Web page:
New Jersey and the major U.S. sports leagues returned to federal appeals court Tuesday for the latest round of a longwinded legal saga that will have a major impact on the future of sports betting in America.
The argument is centered on what is allowed under a 23-year-old federal statute that prohibits state-sponsored sports betting for the most part in 49 states.
New Jersey is fighting to bring Las Vegas-style sports betting to its ailing casinos and racetracks. The leagues say, in doing so, the state is violating the Professional and Amateur Sports Protection Act of 1992.
The leagues have won every step of the way during a courtroom battle that's dragged on for nearly three years. Legal sources, who have been following the case closely, make the leagues the favorites, but believe this is New Jersey's best shot.
On Tuesday, in a packed Philadelphia courtroom, the two sides squared off in the Third Court of Appeals for the second time in the last 16 months.
Both sides were represented by former U.S. Solicitor Generals. Ted Olson, New Jersey's lead attorney, says the state's recent sports betting legislation, signed by Christie in September, complies with PASPA.
Paul Clement, representing the sports leagues, disagrees and says what New Jersey is attempting equals a de facto authorization of sports betting, something strictly prohibited by PASPA.
Olson and Clement made their cases to three-judge panel, consisting of Maryanne Trump Barry, the sister of Donald Trump, Marjorie Rendell, the wife of ex-Pennsylvania Governor Ed Rendell, and Julio Fuentes, who ruled in favor of the sports leagues over New Jersey in November 2013 in what's now being referred to as Christie I.
In its November 2013 opinion, the Third Circuit wrote that New Jersey was allowed to repeal its sports betting prohibitions in whole or in part and would not be in violation of PASPA.
Michael Griffinger, an attorney representing the New Jersey Legislature, said Tuesday the state's latest legislation, the 2014 Sports Wagering Law, was crafted directly from that opinion. In a moment of levity, Griffinger quoted Dr. Seuss's "Horton Hears a Who," and said, "I meant what I said and I said what I meant. We followed your guidance 100 percent."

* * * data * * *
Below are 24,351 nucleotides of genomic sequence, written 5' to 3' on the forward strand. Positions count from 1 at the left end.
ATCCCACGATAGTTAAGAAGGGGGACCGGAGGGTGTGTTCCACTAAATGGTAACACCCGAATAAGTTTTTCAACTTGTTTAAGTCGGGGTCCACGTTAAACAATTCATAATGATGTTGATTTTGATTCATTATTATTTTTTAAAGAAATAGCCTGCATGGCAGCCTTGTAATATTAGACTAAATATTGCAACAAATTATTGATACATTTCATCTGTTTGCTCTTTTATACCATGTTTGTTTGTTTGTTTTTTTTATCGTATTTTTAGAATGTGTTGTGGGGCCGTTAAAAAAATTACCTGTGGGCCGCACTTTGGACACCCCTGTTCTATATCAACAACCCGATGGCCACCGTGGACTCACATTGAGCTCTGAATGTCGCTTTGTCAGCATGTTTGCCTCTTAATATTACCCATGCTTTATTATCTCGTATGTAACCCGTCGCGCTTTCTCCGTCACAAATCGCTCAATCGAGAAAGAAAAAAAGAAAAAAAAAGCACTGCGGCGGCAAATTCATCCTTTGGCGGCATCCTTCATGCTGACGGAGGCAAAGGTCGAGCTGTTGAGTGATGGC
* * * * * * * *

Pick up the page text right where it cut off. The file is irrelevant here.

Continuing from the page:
Olson said the Sports Wagering Law was not an authorization, but a partial repeal of the state's prohibitions with restrictions. No one under 21 would be allowed to bet; No action would be taken on games involving state colleges, and the betting must take place at the state's casinos and racetracks.
Clement disagrees and said New Jersey's partial repeal is a de facto authorization of sports betting, strictly prohibited by PASPA.
"I don't think all partial repeals are equal," Clement told the judges Tuesday. "I think a partial repeal that keeps the vast, vast majority of the prohibition in place and then selects not just the favorite venues, but then also tries to dictate who can engage in sports gambling and what games they're going to be able to bet, at that point, that little tiny, tiny hole in the donut is still a product of the state law."
Sponsored by NBA Hall of Famer and U.S. Senator Bill Bradley from New Jersey, PASPA makes it unlawful for a government entity to operate, advertise, promote, license or authorize by law sports betting.
The controversial statute has survived multiple challenges. In Christie I, Olson argued that PASPA violated the Tenth Amendment because it commandeered New Jersey to maintain the federal prohibition on sports betting. But in ruling against the state in November 2013, the Third Circuit wrote PASPA did not violate the Tenth Amendment, because it allows New Jersey to repeal its prohibition on sports betting in whole or in part.
The Department of Justice backed that opinion in a legal brief, when New Jersey asked the Supreme Court to take a look at their case. The Supreme Court declined to take the case, and the state moved in another direction.
On Tuesday, the judges repeatedly questioned Olson on the meaning of 'authorize' as it is used in PASPA, pressing on whether a partial repeal that restricts sports betting to certain locations is in fact an authorization.
They pushed at Clement to define how far the state would need to go with its repeal to be compliant with PASPA. Neither Olson or Clement had definitive answers.
"Look at the [judges] faces, it appeared to me they were [asking the leagues], 'what else can they do?' " New Jersey State Sen. Raymond Lesniak said.
The judges complimented both sides for a well-argued case and concluded the hour-long oral arguments. A decision is expected by June.
Lesniak, who has spearheaded the sports betting fight, was in attendance and came away feeling confident.
"If we get a favorable decision, book your Atlantic City rooms for football season immediately," Lesniak said.
Daniel Wallach, a federal court litigator for Becker & Poliakoff, was one of the many legal minds in attendance. He said after hearing the arguments that he could make a compelling case for both sides.
"After hearing oral arguments in a case that I have no skin in the game, I can almost always predict who's going to win," Wallach said. "But not in this case. I still make the leagues the favorites, but I don't think New Jersey hurt its cause."
As the case plays out, two professional sports leagues, the NBA and Major League Baseball, have changed their public stance on legalizing sports betting. NBA commissioner Adam Silver has called on Congress to create a federal framework that will allow states to regulate sports betting.
MLB commissioner Rob Manfred also has said publicly that federal regulation could be the most appropriate way to regulate what has exploded into an industry worth hundreds of billions of dollars.